This is such a brief overview of how learning life skills can positively impact your child. If you like this idea, here are a few resources to think about while planning this out for your child.

65 Life Skills to Teach Kids at Every Age 

Life Skills to Start Teaching Your Kids at an Early Age

20 Chores for Preschoolers

Work on Motor Skills

Motor skills are very important for children to learn, and they develop these skills all the time, from babies learning to hold their head up to learning to walk, learning how to string beads, button shirts, and so on. In order for the “so on” to ensue, preschoolers need to be given time to move.

A variety of movements are best. Big movements can include things like climbing, jumping, kicking, hopping, etc. Go to the park, play outside at your home, and sometimes stay in. These movements can be done anywhere that you deem appropriate. Work on pushing and pulling items and throwing balls. You don’t have to do sports, but these big movements can also help a child develop interests in such things.

Small movements are also important and can help with those pesky buttons or zippers on shirts and coats. Play with play dough, string beads, and stack blocks. You can do crafts together. Let your child practice cutting and pasting objects, and just be creative. If you are on the go, practice clapping hands or try snapping fingers while in the car.

To learn more about some awesome activities to try, check out these links.

10 ways to improve your child’s fine motor skills

Homeschooling Preschool: Fine Motor Skills — Entirely at Home

Consider Academics

All of the things mentioned prior to this section will help prepare your child for academics. However, many people still feel like that is not enough, and that is totally okay. Some kids want to learn more “school” stuff, and some parents may want to teach their child letters, numbers, how to spell and write their names, etc. This is valuable information, and only you, as their parents, know when the appropriate time to do this type of teaching is and how to go about it.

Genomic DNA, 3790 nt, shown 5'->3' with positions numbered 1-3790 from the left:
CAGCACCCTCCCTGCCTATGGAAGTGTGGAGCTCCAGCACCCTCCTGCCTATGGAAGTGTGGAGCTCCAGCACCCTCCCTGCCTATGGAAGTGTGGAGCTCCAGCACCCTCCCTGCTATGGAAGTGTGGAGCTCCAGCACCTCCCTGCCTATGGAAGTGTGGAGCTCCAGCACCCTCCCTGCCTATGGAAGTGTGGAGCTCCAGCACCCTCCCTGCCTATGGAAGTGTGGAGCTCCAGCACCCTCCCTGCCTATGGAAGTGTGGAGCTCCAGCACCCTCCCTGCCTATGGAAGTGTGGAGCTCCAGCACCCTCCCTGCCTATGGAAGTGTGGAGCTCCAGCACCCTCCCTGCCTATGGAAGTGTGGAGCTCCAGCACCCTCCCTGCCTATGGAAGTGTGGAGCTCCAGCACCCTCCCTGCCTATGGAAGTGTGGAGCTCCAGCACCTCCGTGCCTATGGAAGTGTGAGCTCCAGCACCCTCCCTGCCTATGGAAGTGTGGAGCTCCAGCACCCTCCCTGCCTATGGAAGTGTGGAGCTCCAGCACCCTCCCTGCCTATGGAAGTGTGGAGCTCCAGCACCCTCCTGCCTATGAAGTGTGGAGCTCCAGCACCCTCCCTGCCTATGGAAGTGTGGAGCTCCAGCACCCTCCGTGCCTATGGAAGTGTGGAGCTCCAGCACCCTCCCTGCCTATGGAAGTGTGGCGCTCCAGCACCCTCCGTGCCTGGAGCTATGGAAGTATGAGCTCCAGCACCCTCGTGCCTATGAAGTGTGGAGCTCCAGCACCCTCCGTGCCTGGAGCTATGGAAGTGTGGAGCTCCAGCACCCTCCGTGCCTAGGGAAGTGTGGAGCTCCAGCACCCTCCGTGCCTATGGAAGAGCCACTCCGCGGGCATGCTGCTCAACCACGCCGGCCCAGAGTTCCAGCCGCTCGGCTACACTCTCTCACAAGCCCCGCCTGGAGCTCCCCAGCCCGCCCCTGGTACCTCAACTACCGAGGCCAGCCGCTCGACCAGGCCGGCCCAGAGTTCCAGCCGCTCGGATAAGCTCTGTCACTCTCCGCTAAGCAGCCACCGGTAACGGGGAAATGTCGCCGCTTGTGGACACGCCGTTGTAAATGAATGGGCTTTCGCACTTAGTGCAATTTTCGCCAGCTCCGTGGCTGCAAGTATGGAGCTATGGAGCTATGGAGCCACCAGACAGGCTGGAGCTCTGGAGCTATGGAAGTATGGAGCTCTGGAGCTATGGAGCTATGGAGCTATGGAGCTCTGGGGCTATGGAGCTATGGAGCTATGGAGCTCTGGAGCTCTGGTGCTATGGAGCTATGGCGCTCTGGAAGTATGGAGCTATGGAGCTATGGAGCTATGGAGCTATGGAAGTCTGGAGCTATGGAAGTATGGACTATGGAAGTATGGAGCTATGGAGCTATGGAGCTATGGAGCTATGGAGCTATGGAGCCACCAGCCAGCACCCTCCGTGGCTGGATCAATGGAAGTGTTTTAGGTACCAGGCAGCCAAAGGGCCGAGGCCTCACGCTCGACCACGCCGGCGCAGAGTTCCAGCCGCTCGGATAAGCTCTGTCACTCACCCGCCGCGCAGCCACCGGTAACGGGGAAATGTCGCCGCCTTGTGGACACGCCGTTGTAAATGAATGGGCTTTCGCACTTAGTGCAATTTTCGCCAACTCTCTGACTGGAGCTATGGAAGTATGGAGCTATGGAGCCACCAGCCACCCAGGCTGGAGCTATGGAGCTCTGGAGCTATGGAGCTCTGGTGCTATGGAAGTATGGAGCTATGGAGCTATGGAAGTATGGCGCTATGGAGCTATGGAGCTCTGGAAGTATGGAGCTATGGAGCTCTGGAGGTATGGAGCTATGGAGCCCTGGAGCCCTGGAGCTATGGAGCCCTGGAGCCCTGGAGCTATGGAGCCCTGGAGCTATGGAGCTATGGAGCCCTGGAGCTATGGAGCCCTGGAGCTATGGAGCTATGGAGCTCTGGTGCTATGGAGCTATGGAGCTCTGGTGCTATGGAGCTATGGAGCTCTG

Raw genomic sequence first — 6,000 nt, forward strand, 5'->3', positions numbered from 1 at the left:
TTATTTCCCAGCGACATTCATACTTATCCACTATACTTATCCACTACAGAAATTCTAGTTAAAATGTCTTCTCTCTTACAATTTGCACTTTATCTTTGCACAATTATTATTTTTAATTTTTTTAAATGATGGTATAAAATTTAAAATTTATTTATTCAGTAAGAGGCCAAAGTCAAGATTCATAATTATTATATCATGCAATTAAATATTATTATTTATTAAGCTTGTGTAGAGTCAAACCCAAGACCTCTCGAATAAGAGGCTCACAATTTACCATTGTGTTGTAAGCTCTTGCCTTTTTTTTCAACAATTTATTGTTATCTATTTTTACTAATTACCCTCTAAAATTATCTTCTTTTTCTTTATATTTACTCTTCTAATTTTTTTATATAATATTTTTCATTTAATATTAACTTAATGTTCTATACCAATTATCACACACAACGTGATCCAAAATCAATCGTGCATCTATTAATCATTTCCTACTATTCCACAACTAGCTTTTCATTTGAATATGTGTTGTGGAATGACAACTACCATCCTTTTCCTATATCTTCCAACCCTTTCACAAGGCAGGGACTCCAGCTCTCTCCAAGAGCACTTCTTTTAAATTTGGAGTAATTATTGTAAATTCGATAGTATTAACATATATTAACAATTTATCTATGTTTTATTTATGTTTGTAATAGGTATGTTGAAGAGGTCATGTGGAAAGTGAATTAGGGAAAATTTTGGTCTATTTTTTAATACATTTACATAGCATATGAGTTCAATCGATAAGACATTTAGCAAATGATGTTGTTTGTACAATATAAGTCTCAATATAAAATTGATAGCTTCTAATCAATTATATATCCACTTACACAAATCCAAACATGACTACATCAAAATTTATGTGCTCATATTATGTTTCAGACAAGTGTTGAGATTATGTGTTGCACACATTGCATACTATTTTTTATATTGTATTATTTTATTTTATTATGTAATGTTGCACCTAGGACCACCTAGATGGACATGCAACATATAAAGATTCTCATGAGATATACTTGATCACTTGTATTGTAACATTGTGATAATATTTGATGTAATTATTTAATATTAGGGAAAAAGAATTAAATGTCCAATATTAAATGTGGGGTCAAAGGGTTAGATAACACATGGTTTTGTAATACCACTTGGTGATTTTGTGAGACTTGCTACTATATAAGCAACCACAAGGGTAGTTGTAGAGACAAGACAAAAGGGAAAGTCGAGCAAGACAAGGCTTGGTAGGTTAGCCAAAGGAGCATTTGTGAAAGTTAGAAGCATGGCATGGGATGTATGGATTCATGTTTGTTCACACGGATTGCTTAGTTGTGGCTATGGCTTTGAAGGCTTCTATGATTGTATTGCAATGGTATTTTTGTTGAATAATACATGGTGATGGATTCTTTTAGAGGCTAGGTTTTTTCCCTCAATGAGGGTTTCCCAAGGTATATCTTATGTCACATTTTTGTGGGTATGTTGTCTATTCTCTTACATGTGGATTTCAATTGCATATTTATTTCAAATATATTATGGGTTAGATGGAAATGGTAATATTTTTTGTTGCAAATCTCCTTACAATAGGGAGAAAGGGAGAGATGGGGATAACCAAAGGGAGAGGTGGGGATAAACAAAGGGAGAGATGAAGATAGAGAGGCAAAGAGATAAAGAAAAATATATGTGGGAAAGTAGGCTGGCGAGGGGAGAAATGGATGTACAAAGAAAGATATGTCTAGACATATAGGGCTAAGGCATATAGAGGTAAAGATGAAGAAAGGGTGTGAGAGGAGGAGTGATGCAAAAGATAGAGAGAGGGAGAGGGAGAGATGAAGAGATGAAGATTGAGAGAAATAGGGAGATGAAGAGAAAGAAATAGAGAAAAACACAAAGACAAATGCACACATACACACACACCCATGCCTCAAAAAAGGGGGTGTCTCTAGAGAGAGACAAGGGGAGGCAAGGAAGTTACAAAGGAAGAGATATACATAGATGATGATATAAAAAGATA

This type of learning might take place by simply reading and showing the letters and letter sounds to your child. Flashcards also work great for this type of learning. You can count different objects, let your child trace letters, numbers, shapes, and their names. Some children love workbooks, which normally include what has been mentioned as well as things like cutting and pasting, following directions, and more.

Some preschoolers have older siblings, and they want to “do school” like their siblings. If that is the case, your child may love a small time of semi-structured work. However, that is a family and child choice and should also be age-appropriate for a child who has not yet begun their elementary years.

Here are some great resources and ideas for some parent-led play that specifically targets elementary readiness goals.

PreKinders: Ideas & Resources for Pre-K & Preschool Teachers

Free Preschool Resources

Workbooks for Preschoolers

There is no clear-cut way to homeschool your preschooler. That is part of what makes it fun. Enjoy these last couple of years with your child before they are in elementary school, and there are more learning goals that you might want to adhere to. As a homeschooler, you always have options and are able to have fun, but these are the years that you can fully take advantage of all that playing while learning with your child.